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Analytical paper: New forms of practice-oriented business education at masters level in Belarus

The Ostrogorski Centre presents a new analytical paper ‘New forms of practice-oriented business education at masters level in Belarus’, written by Natalja Apanasovich. The paper primarily based on suggestions made during a conference on reform of Belarusian higher education held on...

The Ostrogorski Centre presents a new analytical paper ‘New forms of practice-oriented business education at masters level in Belarus’, written by Natalja Apanasovich.

The paper primarily based on suggestions made during a conference on reform of Belarusian higher education held on 27 December 2018 in Minsk, organised by the Ostrogorski Centre.

Dedicated to the issues of higher education and its reforms in Belarus, the conference allowed academics, practitioners and administrators to discuss the existing problems and possible solutions. The main topics concerned new forms of practice-oriented business education at masters level, modernization of higher education at entrepreneurial university framework, reforms of Belarusian scientific research, and the issue of plagiarism at Belarusian universities.

The analytical paper suggests that Belarus faces a potentially serious shortage of managers and business leaders with appropriate skills and competencies. While Belarusian executives identify problem-solving, self-management and critical thinking as the most important soft skills to succeed in business, these skills remain the most difficult to find in the recruitment pool. In order to bridge the gap between workforce supply and demand, Belarusian educational institutions should develop and implement new practice-oriented approaches and forms of teaching and learning.

MBA graduation ceremony at School of business at BSU. Source: www.sbmt.bsu.by

Moreover, practice-oriented business education in Belarus and other post-Soviet countries can positively contribute to the transition to a market economy and the process of catching-up with highly-developed countries. At the same time, Belarusian higher education institutes (HEIs) need to take a large stride to catch up with Western HEIs in terms of creating high-quality graduate business education programmes.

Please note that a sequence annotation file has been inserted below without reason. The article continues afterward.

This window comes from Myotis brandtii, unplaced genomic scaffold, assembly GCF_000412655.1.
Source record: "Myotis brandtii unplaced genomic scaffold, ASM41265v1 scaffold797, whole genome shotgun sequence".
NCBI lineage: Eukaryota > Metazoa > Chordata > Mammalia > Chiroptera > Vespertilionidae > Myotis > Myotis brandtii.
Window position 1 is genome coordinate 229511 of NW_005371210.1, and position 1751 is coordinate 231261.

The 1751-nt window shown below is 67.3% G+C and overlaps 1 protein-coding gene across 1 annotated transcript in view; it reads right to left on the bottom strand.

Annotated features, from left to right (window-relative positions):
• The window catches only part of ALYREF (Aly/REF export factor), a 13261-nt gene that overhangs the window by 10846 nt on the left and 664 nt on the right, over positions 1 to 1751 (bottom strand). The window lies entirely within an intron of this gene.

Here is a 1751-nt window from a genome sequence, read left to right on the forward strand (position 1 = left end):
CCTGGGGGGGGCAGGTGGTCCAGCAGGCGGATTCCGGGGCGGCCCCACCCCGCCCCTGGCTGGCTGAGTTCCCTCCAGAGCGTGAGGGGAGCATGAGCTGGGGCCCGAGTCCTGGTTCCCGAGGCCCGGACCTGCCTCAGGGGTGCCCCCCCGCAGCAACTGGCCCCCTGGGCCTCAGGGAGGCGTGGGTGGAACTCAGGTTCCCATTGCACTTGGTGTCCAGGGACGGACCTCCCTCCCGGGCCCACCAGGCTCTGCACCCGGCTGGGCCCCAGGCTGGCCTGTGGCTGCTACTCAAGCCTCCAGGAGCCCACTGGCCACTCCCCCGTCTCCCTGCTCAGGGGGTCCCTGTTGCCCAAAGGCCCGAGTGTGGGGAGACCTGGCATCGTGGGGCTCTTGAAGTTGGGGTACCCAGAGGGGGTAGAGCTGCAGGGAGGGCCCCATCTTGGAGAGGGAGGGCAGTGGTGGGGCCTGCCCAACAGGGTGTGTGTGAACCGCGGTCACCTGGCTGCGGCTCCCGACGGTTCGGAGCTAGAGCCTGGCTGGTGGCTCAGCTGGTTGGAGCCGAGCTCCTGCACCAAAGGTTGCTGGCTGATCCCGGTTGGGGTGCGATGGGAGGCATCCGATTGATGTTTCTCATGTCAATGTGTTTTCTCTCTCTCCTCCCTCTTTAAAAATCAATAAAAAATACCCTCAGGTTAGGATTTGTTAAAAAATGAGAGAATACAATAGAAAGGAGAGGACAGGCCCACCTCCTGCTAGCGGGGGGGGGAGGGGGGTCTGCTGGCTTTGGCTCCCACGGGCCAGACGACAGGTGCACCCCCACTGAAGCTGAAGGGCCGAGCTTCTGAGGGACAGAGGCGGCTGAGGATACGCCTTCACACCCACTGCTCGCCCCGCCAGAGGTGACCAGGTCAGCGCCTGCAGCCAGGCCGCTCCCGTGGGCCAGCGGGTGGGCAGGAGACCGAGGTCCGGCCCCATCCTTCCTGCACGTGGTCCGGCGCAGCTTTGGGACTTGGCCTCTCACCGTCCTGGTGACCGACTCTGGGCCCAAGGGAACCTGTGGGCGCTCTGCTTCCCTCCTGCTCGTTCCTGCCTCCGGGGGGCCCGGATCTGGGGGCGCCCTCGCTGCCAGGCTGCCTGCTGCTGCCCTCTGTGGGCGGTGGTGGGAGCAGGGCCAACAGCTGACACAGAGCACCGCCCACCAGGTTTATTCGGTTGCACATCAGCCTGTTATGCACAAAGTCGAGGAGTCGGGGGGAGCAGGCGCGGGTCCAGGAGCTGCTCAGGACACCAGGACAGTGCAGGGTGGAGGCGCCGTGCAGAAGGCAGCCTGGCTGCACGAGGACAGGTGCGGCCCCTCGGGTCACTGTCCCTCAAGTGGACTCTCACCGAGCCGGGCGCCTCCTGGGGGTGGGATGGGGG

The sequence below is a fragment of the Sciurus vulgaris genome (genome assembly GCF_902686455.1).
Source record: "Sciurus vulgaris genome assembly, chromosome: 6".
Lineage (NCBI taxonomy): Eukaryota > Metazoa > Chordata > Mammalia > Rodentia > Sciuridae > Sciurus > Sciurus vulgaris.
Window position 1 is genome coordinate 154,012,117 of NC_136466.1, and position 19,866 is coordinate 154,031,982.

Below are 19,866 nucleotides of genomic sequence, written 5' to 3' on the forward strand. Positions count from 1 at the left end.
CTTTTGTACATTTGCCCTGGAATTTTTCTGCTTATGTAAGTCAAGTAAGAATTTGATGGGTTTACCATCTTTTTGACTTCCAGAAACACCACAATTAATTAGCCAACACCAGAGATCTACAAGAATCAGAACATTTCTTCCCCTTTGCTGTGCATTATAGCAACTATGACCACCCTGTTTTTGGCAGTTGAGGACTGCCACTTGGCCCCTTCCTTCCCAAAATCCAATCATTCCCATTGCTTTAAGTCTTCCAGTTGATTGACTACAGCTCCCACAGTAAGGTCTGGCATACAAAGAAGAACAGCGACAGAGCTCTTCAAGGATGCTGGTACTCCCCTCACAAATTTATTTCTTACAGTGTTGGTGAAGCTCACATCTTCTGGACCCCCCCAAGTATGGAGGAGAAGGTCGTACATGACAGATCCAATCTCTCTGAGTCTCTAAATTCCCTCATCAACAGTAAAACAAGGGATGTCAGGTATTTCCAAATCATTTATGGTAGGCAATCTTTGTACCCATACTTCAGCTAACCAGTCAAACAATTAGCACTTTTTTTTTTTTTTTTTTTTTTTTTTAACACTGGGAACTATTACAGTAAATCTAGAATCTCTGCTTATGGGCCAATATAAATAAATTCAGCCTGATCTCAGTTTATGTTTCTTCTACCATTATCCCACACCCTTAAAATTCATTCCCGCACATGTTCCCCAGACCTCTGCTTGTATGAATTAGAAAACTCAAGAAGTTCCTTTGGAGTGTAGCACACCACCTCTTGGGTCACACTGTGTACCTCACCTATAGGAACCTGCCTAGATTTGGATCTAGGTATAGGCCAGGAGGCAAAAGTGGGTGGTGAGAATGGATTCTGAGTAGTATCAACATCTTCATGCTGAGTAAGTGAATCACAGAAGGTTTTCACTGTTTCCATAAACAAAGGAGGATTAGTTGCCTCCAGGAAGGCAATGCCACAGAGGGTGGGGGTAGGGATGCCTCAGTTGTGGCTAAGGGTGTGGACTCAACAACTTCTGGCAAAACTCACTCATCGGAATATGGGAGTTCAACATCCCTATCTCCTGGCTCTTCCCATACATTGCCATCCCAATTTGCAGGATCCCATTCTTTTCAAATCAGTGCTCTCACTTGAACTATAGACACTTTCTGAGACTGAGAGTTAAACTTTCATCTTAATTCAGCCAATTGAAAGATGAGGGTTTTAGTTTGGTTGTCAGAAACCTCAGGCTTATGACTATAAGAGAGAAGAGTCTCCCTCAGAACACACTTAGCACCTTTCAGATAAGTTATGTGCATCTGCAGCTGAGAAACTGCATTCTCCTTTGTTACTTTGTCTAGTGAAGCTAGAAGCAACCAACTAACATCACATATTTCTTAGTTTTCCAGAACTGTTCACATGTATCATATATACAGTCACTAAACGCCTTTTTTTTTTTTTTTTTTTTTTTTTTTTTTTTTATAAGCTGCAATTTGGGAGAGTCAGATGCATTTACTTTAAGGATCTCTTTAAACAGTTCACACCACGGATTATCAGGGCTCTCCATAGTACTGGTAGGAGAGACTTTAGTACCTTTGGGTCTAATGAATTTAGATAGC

Consequently, Belarusian business education masters degree programmes, as well as business schools, need to have official status and the normative base to be separated out from the traditional academic system. Promotion of international business school accreditation would be a stimulus for both educational institutions and state bodies to develop the business education system. Since business education is expected to foster the development of business skills,  traditional lectures, seminars and tests apparently no longer work.

Recommendations

The results of the research highlight how academic programmes can add real value to business and what Belarusian business schools and HEIs should focus on teaching in their graduate business programmes. The research also proposes recommendations on how to reduce the gap between market demand and skills developed in graduate business programmes. In particular:

  • Separate business education from the traditional academic system